I write these words so simply and easily, but there was a time not so long ago where I couldn’t. I couldn’t say I was going out for lunch or making meaningful connections or drinking coffee how I like it (with cream). I had no sense of humor. Walking was a means of compensation, not transportation. But now, I can. And I think back to what it was, and it was the conversation, the therapy, the writing, the songs, the words.

And that is why I love The Mighty. The words on this website are saving lives, telling stories, holding peoples’ hands and hearts in moments of darkness and celebration and everything in between. I think back to when I thought I was only hired so they could give me an English lesson. And then I remember, it’s because I know struggle and strength and hopeless and tired and hopeful and wonder and I believe in the power connection and words that have in our healing. And these people get it. The Mighty gets it.

If you or someone you know is struggling with an eating disorder, you can call the National Eating Disorders Association Helpline at 1-800-931-2237.

If you or someone you know needs help, visit our suicide prevention resources page.

If you need support right now, call the National Suicide Prevention Lifeline at 1-800-273-8255, the Trevor Project at 1-866-488-7386 or text “HOME” to 741-741. Head here for a list of crisis centers around the world.

Editor’s note: We did not force Danielle to write this piece, but we did make her use correct punctuation. We’ll miss having her in the office and learning new Jonas Brothers facts each day.

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I Created a Mindfulness Technique in My Dream – and I Can't Stop Thinking About It

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Y’all, I had a dream two nights ago and I just can’t stop thinking about it. This dream has radically changed how I think about my life. I woke up today thinking about it again; it’s been three hours and I can’t sleep or stop thinking about it, so I think I’ll share. Bear with me as dreams are weird and hazy and confusing, but hopefully, you can follow along.

In my dream, I had a session with a famous therapist — the famous therapist’s name was Sally or Susan or something like that. My brain isn’t super original when it comes to names. Anyways, I was in her office with my husband, where I was crying and telling her all about my life and talking about how nothing I’m doing seems to be working. She nodded gravely and told me it was because all I was doing was repainting my porch. Stay with me, guys. This is where it gets real. I was like, “This sounds like another mindfulness exercise that isn’t going to help,” and she told me those exercises helped you recognize the chips in your porch paint and the other general wear and tear. What the heck, right? She gave me a workbook and told me I needed to do the homework before she saw me again the next day. In my dream, I went home and grumbled about having to do some more pointless analogy therapy that ultimately would do nothing for me. I then opened the workbook and what was in there was fascinating.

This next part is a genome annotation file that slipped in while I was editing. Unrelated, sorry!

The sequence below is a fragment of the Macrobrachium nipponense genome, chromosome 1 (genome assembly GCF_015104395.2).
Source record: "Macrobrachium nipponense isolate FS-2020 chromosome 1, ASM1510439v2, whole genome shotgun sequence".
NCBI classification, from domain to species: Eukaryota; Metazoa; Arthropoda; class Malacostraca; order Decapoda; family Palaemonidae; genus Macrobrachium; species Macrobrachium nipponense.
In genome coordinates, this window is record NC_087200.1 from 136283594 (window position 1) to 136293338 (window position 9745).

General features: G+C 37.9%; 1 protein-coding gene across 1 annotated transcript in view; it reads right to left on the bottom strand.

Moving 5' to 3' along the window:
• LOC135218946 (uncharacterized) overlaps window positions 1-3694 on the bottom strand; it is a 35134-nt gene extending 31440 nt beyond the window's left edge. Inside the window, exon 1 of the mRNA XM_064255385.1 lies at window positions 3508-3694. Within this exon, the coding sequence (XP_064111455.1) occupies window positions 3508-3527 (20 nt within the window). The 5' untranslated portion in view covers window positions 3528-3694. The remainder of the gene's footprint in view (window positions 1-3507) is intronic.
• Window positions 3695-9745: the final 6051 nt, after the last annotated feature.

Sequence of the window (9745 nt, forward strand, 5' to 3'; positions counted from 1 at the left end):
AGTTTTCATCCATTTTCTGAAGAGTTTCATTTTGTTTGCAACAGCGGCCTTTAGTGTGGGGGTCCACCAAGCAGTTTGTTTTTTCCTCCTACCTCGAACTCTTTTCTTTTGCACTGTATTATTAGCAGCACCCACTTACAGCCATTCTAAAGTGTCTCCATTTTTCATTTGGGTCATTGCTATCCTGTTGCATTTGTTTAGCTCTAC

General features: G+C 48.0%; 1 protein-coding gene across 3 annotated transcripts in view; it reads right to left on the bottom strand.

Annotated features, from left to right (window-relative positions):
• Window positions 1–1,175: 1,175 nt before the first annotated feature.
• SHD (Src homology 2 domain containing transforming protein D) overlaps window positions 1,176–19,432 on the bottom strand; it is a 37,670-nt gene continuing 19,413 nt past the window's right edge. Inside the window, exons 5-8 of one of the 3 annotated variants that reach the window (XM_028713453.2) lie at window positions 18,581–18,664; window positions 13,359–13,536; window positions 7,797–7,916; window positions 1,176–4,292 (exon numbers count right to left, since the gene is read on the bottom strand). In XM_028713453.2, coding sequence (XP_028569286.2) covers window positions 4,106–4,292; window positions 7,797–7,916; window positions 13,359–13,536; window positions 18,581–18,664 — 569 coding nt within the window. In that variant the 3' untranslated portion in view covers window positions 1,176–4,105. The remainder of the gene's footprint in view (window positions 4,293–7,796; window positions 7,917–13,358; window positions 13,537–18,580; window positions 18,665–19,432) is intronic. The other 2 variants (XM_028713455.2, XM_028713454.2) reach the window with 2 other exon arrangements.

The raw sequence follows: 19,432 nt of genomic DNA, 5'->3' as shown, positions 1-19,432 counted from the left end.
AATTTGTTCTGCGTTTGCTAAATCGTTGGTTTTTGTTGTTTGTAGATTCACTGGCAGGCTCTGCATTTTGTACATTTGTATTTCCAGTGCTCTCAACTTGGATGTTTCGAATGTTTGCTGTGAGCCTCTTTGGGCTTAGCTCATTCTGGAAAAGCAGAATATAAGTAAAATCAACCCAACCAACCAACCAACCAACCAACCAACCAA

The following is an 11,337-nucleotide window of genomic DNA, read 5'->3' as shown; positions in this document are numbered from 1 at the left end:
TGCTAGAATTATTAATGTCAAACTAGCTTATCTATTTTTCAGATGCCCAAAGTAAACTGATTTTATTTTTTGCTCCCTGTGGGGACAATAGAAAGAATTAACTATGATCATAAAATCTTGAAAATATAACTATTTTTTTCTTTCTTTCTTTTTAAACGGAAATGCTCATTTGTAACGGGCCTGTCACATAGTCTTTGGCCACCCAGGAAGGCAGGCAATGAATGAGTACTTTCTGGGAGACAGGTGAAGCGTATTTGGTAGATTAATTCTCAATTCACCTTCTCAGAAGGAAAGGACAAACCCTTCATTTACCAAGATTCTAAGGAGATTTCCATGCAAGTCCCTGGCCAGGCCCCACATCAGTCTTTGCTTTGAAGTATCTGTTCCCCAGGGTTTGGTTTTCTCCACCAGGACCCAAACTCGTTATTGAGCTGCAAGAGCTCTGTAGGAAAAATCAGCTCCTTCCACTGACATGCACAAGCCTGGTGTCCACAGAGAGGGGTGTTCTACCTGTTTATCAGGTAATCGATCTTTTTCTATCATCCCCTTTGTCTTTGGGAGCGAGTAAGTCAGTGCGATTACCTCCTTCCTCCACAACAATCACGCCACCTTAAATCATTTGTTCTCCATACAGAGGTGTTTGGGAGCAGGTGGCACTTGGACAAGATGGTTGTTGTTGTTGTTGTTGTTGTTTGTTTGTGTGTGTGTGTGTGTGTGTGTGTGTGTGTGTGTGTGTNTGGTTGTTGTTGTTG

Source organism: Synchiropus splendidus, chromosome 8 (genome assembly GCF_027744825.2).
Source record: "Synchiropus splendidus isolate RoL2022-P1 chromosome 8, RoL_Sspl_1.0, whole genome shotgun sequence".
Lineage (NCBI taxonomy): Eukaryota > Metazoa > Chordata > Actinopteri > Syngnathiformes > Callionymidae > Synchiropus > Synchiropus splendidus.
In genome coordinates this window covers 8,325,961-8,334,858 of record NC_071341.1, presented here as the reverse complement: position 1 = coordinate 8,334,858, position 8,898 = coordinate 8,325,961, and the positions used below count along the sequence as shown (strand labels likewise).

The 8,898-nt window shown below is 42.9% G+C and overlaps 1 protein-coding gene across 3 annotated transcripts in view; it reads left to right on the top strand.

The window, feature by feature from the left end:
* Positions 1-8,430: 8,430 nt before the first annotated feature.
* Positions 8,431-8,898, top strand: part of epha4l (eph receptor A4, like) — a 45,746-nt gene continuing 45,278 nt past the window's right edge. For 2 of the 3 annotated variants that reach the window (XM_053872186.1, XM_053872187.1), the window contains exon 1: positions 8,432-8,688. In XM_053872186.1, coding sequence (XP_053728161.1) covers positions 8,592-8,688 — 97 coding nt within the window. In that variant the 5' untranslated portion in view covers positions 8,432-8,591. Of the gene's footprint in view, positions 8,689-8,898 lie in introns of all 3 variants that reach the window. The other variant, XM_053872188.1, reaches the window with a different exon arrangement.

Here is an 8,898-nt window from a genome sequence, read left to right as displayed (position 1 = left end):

The Porch Theory is this idea that your life is built like a porch. (I need to add here that I am not a carpenter, have built stage set pieces, and am fully aware that what follows is not actually a good way to build a porch.) There is a poured foundation made of concrete. On top are four main support beams. Covering those are the long pieces of wood that make up the porch. Then comes the stain/paint and the decorations.

Each part of the porch represents something different. The foundation is what your every action stems from. This is the root cause of everything you do. Then the foundation beams are the four main focuses your brain has. The long pieces of wood are your values that stem from those main focuses (which are influenced by the foundation). And then comes the paint/stain, which is the actions you do and your outward symptoms, caused by the values which stem from the focuses, which are influenced by the foundation.

In my dream, I did two written exercises. The first was to analyze my life starting from the paint and working my way back to the foundation. Then I labeled a diagram of my current “porch” with what I had written. This exercise took a long time, even in dream world. I ended up skipping around to the different parts of the “porch” as I tried to make sense of everything. The end result was me staring at this “porch,” feeling as though I had been laid bare onto paper. My paint — the outward manifestation of my inward life — included things like: “People pleaser,” “excessive apologizing,” “panic and anxiety attacks,” “sobbing,” “anger towards my health,” “shame over needing mobility devices, medications, etc” and “going to countless doctor appointments even though I know this doctor isn’t the one for me.” I could go on, but you get the point. The long pieces of wood, the values, were things like: “Religion,” “putting family and friends above health,” “getting the highest education possible,” “being the best,” “keeping a clean house at all costs,” “forcing my body to stay healthy as much as possible” and “working a good job.“ The four main support beams were: “Not wanting to be abandoned,” “not wanting anyone to regret being around me,” “not wanting to be a burden” and “thinking everyone else deserves more/better than I do.”  My foundation was fear and worthlessness.